To practice patterns, make some simple patterns on a piece of paper, and ask your child to keep it going. If they need help try labeling the pattern out loud. For example “Pumpkin, Bat, Pumpkin, Bat . . . what comes next?”
[divider]History Crafts for Kids[/divider]
These yarn mummy crafts are perfect for preschoolers because they work on scissor skills, bilateral coordination, and patience. It’s also a great activity to learn more about Ancient Egypt and mummies! Via Lalymom.
Paper has a long history, but making it is easy! Brew some dark coffee and grab some sheets of paper. You can crinkle the paper a bit before soaking it in the coffee, hit and scratch it with your car keys, fold it, etc. Anything you do to the paper will add character to your finished sheet.
For multiple children, have each child draw their idea for the pumpkin’s face. Create a ballot showing the different designs, and a ballot box. Hold an election and explain that everyone’s vote will count once in this decision, and the winning design will be used for the class/family pumpkin. This activity works well when learning about political elections (which are held the week after Halloween).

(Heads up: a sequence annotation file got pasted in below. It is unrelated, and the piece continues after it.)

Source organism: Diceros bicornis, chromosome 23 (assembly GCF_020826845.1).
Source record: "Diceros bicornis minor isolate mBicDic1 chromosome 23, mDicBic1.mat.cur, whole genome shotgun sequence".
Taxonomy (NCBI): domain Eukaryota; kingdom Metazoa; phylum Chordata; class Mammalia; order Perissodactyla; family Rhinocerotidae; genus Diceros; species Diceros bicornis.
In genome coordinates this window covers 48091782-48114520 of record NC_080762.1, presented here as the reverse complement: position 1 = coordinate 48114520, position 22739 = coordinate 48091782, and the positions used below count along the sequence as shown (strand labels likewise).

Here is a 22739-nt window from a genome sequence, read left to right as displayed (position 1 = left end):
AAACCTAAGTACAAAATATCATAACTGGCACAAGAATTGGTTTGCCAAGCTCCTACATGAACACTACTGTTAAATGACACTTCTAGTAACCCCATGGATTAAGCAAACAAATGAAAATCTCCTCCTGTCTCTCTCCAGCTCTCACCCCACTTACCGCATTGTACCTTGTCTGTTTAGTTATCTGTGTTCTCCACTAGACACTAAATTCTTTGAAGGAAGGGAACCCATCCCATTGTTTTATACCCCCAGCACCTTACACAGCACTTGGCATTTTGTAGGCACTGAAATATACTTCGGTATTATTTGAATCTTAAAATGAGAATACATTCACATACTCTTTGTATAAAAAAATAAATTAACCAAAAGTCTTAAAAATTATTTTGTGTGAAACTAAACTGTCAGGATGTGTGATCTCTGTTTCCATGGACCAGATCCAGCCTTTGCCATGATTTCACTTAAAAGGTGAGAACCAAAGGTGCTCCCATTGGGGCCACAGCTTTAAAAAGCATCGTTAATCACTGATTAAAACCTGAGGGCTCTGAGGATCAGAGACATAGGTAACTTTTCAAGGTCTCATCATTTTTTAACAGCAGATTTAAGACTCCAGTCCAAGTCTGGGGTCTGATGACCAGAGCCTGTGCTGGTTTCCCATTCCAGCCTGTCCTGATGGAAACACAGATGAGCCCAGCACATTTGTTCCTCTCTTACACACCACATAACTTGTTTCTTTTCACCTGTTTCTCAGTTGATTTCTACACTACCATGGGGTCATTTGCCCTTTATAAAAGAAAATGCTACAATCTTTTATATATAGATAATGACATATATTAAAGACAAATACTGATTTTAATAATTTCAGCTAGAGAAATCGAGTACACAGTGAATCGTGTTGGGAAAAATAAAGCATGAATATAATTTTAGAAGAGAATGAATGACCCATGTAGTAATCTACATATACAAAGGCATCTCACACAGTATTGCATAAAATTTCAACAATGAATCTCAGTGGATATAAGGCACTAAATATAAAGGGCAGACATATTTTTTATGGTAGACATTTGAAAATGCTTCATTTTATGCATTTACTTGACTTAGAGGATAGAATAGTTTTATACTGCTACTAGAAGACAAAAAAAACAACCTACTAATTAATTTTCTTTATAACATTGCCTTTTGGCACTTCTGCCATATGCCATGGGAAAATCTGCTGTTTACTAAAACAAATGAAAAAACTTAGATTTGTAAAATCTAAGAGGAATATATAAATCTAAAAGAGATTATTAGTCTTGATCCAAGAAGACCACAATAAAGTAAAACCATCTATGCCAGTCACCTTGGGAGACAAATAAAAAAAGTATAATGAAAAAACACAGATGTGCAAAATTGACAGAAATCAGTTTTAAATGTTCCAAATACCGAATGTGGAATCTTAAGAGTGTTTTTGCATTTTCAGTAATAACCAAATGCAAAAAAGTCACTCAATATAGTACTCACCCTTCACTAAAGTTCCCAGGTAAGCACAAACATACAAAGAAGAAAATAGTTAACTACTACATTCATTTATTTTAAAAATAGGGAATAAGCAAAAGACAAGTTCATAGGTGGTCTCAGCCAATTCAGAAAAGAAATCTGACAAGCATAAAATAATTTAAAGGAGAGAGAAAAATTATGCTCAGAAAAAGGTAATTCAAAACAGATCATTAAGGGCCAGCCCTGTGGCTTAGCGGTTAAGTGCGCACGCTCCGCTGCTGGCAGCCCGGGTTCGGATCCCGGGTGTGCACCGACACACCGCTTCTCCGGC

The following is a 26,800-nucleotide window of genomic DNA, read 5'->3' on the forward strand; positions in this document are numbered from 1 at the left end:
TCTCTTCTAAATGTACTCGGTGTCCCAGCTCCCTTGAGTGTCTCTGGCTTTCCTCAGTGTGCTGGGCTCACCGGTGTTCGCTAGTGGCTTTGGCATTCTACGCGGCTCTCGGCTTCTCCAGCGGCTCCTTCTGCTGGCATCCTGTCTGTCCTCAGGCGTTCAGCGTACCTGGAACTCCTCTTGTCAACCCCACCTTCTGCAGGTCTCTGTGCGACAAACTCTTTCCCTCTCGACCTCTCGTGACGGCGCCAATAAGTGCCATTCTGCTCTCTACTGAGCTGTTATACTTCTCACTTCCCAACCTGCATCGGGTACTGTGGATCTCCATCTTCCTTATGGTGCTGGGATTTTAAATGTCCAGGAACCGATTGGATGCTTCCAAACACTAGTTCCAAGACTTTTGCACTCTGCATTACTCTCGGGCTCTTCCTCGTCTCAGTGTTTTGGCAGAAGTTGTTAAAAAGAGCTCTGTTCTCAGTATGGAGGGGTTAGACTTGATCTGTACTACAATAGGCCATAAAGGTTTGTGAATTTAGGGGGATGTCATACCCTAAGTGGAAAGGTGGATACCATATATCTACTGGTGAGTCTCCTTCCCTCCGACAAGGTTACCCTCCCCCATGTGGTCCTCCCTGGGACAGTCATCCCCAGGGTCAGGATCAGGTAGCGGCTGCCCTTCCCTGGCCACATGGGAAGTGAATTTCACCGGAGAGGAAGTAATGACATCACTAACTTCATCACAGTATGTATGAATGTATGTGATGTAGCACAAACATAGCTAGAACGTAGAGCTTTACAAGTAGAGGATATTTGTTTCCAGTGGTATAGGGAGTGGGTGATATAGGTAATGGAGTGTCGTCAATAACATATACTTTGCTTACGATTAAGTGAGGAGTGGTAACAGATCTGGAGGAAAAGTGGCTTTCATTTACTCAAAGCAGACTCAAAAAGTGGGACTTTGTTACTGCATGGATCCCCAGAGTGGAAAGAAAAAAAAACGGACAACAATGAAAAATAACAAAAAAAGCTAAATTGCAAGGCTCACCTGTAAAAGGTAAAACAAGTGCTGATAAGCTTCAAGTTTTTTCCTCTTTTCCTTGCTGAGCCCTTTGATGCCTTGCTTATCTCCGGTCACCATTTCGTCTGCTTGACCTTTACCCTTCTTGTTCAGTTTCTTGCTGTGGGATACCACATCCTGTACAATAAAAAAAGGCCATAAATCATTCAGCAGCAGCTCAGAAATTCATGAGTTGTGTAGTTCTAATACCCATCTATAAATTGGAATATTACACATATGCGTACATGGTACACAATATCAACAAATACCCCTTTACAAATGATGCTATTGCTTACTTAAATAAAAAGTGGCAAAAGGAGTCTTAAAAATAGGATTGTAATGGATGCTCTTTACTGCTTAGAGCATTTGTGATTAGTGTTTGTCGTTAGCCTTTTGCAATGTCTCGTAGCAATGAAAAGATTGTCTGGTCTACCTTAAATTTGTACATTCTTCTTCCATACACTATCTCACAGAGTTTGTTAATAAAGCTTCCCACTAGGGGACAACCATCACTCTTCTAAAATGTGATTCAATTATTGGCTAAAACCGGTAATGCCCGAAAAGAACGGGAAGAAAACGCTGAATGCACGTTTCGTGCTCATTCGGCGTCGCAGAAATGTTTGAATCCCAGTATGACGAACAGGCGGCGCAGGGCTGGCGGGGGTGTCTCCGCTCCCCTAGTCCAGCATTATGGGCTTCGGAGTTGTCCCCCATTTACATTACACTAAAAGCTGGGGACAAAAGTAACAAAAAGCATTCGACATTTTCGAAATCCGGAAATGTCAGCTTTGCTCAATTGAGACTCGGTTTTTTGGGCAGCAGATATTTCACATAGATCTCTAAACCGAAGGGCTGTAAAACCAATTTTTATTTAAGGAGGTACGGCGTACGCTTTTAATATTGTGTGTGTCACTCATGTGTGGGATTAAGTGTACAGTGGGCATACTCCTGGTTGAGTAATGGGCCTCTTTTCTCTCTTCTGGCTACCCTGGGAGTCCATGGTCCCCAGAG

via Fun Times Guide
[divider]Literary Crafts for Kids[/divider]
Pumpkins are great canvases for painting, and they can be used for some fun literary games too!
Do you love to read? Instead of (or in addition to) carving pumpkins this year, try decorating pumpkins to look like your favorite literary characters. From Arthur the aardvark to Olivia the pig, these pumpkins are a great way to incorporate reading and learning into the holidays.
Spot the Letter: Ask your student to find a certain letter and point to it. “Can you find the letter at the beginning of mummy?”